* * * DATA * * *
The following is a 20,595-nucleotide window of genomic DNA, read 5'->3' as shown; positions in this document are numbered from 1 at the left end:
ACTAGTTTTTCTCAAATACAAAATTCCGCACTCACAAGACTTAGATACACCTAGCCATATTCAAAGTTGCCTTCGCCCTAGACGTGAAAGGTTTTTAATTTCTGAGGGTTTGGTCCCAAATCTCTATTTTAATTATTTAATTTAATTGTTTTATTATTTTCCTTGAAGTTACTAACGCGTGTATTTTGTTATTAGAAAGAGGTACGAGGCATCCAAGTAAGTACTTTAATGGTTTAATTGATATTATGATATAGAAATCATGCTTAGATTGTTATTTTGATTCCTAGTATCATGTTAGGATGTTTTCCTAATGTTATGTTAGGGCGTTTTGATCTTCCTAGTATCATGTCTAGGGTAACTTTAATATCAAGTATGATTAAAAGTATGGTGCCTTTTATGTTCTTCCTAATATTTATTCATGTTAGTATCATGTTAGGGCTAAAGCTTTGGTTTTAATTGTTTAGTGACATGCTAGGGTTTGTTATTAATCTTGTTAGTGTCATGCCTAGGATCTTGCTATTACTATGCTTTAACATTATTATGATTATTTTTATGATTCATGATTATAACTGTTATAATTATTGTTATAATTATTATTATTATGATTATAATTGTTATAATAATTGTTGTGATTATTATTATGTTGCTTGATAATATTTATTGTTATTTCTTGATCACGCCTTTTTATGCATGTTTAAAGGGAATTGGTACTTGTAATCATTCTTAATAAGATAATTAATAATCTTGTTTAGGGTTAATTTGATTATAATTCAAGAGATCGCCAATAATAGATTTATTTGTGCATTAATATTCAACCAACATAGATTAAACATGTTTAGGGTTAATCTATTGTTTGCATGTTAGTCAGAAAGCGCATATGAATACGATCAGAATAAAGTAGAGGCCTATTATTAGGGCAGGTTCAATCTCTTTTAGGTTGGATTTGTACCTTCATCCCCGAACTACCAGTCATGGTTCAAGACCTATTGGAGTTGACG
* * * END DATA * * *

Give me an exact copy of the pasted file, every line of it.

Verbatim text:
The following is a 20,595-nucleotide window of genomic DNA, read 5'->3' as shown; positions in this document are numbered from 1 at the left end:
ACTAGTTTTTCTCAAATACAAAATTCCGCACTCACAAGACTTAGATACACCTAGCCATATTCAAAGTTGCCTTCGCCCTAGACGTGAAAGGTTTTTAATTTCTGAGGGTTTGGTCCCAAATCTCTATTTTAATTATTTAATTTAATTGTTTTATTATTTTCCTTGAAGTTACTAACGCGTGTATTTTGTTATTAGAAAGAGGTACGAGGCATCCAAGTAAGTACTTTAATGGTTTAATTGATATTATGATATAGAAATCATGCTTAGATTGTTATTTTGATTCCTAGTATCATGTTAGGATGTTTTCCTAATGTTATGTTAGGGCGTTTTGATCTTCCTAGTATCATGTCTAGGGTAACTTTAATATCAAGTATGATTAAAAGTATGGTGCCTTTTATGTTCTTCCTAATATTTATTCATGTTAGTATCATGTTAGGGCTAAAGCTTTGGTTTTAATTGTTTAGTGACATGCTAGGGTTTGTTATTAATCTTGTTAGTGTCATGCCTAGGATCTTGCTATTACTATGCTTTAACATTATTATGATTATTTTTATGATTCATGATTATAACTGTTATAATTATTGTTATAATTATTATTATTATGATTATAATTGTTATAATAATTGTTGTGATTATTATTATGTTGCTTGATAATATTTATTGTTATTTCTTGATCACGCCTTTTTATGCATGTTTAAAGGGAATTGGTACTTGTAATCATTCTTAATAAGATAATTAATAATCTTGTTTAGGGTTAATTTGATTATAATTCAAGAGATCGCCAATAATAGATTTATTTGTGCATTAATATTCAACCAACATAGATTAAACATGTTTAGGGTTAATCTATTGTTTGCATGTTAGTCAGAAAGCGCATATGAATACGATCAGAATAAAGTAGAGGCCTATTATTAGGGCAGGTTCAATCTCTTTTAGGTTGGATTTGTACCTTCATCCCCGAACTACCAGTCATGGTTCAAGACCTATTGGAGTTGACG